- Article by Online Editor
- Photography by John Gollings
- Architect PHTR Architects
“Less than half the carbon emissions of a coal-fired power station, twice the efficiency of a typical gas-fired power station…” How persistent since the oil crisis of the 1970s has been the dream of a ‘small is beautiful’ future? Architecture students in the 1960s fantasised – along with members of Archigram – of a world of distributed ‘plug in’ energy sources. While the world has seemingly rolled ahead on the old centralised paradigms, with only computing and information technology running counter, that other future is now at last welling up around us. It seems there are more solar cells on suburban roofs every day, and now here at last in Australia, in Dandenong, as all over Europe, there is a district developed around its own pocket power generator, converting natural gas to electricity and pumping the resulting hot water to the surrounding buildings, where absorption chillers provide cooling when heating is not required.
What then does the new age finally dawning look like? Dandenong is Melbourne’s long underprivileged central business district twin, being rejuvenated by Places Victoria, a state development agency with, in this instance, the vision to embrace the new. Seeking the necessary pipe minimising site central to the redeveloped civic and commercial heart of the city, PHTR Architects were asked to establish whether the power station could be housed in a retained but derelict Masonic Hall. This proved to be an uneconomic proposition, and the architects, expertly shepherded by Nick Shashkoff of Places Victoria, were given three days to develop a design for the cleared site, immediately behind the Masonic Hall.
The new site, on the corner of the newly landscaped Station North Plaza and the City Street Mall leading to the new municipal centre, is in direct line of sight from the railway station. It is a pivot to the public space of the new city. The facade of the old Masonic Hall has the public face that classicism so readily affords, but it faces away.
The architects were asked to celebrate the civic import of this position and also to communicate to the passing public the excitement of this new form of power generation. How long did the design take? Three days. The principles of the design were already known: two rectangular engine rooms at the lower level, with a removable wall to allow the engines to be installed in two stages and to be removed for servicing. An upper level for boilers, another upper level housing radiators to reject heat that is not utilised by the precinct heating system; banks of air intakes and attenuators, acoustic attenuating devices – concrete walls, massive insulation and isolation, control rooms. So the program requirements of two stacked rectangles, with manifolds of ducting at one end and vertically articulated piping fell readily into place.
The civic and didactic design took longer to prepare. Around 50 years of thinking backs the design. Walter Benjamin (Arcades Project, 1927–1940), Marshall McLuhan (Understanding Media: The Extensions of Man, 1964), Guy Debord (Society of the Spectacle, 1967) amongst others have been haunting the imagination of Toby Reed (principal at PHTR Architects), whose filmmaking background gives him profound insight into how these thinkers have observed and theorised the changing relations between us and space.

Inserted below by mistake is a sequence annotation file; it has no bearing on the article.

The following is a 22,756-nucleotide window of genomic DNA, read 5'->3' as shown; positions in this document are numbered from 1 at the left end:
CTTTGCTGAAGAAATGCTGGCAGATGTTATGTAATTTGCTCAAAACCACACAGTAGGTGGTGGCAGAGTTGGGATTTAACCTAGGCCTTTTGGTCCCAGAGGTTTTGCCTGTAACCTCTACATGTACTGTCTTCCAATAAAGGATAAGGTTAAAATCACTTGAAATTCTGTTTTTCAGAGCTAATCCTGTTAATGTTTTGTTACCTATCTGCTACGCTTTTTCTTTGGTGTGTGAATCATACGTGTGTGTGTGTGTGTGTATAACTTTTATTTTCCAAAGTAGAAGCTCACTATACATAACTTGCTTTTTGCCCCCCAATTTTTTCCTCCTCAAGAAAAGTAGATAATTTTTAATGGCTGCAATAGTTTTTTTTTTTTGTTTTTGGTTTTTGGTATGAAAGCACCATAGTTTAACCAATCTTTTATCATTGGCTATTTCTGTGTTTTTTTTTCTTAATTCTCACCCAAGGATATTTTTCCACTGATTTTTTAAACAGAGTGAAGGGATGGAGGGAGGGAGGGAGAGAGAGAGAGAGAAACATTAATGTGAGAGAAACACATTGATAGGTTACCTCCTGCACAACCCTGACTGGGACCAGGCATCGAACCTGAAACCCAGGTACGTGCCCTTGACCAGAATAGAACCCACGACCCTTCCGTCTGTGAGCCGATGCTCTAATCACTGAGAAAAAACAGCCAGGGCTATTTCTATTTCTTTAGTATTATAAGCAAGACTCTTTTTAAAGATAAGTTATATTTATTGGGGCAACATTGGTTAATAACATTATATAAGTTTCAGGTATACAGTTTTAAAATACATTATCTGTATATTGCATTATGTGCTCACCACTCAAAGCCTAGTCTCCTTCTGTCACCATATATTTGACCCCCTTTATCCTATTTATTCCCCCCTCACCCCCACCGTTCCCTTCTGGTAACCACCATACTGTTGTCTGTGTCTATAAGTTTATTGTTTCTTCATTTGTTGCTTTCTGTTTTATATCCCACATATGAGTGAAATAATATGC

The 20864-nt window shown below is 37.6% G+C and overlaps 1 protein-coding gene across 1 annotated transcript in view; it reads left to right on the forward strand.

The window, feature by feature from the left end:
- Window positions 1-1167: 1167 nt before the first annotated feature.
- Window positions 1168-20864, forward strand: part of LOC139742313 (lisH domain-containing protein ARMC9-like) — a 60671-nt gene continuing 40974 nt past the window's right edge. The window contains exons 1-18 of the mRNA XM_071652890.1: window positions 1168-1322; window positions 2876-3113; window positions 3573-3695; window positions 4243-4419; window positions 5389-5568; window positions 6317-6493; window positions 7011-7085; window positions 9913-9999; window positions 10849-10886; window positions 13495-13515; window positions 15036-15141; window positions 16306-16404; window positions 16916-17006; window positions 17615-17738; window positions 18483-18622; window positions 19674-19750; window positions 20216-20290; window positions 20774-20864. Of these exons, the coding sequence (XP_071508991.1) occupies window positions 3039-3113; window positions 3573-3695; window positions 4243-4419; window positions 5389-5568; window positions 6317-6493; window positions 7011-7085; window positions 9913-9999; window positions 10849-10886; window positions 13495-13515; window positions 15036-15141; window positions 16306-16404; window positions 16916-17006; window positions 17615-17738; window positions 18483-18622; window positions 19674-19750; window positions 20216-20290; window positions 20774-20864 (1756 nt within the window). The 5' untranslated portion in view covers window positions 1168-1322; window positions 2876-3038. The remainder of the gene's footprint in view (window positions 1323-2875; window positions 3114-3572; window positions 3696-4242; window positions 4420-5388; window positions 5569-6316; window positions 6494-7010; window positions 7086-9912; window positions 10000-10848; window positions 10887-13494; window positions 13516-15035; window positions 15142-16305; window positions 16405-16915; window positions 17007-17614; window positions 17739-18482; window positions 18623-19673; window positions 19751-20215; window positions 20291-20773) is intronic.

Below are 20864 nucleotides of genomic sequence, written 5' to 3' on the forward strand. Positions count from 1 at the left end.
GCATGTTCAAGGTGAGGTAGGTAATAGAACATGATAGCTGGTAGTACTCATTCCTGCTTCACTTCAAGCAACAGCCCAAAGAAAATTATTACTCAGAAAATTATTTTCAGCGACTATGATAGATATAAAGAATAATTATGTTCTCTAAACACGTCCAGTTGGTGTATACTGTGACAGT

The artists who worked their way through these changes also affect Reed – Andy Warhol (The Factory), Claes Oldenburg (large-scale sculpture proposals – Soft Light Switches, 1964, Giant 3-Way Plug, 1970), Robert Rauschenberg incorporating found popular objects into assemblages and Richard Hamilton ennobling everyday domestic objects, such as a pop-up toaster – all dwell in Reed’s imagination.
Rather, as the Masonic Hall has a classical face, Reed faced the long sides of the engine house with perforated screens, one to be read from the railway station,
the other facing what will eventually be a laneway. The forward screen presents a ‘free association’ of abstracted but recognisable elements. Through more transparent bubbles, elbows of pipework can be seen. And running along this face is a LED-messaging canopy. Here too, on the left-hand corner as you approach from the station, there is a large, human-scale socket outlet sculpture. Just around the corner beyond this, on the angled artificial turf demountable wall of engine room 2 is a giant double switch sculpture. These are both enamelled aluminium. The rear screen uses engineering symbols to diagram the processes at work inside, a diagram culminating in a second over-sized socket on the diagonally opposite corner of engine room 1.
The two boiler houses sit alongside each other, but one is canted forward, the other back, as if to suggest that they might work against each other on a crank shaft. Inside there is a palpable excitement that comes from seeing a process in its entirety. The currently installed engine has the scale of a steam engine. It has a persona, a quality that giant plants have lost as we regard them as abstract ‘infrastructure’. The minder of the plant, engineer Florin, talks of them with the sort of affection we remember from Thomas The Tank Engine books. The feeder ducts are lined with beautifully crafted columns of attenuators, making miniature but massive architectures, and these thrill the architects as much as the expanses of aluminium foil that recall US artist Andy Warhol’s Factory.
This remarkable project, a wonderful achievement for Places Victoria, has been decades in the making. How fortunate that project leader Nick Shashkoff found these architects for the project and that his board backed the design almost without hesitation, and that it was built as designed, in those three days.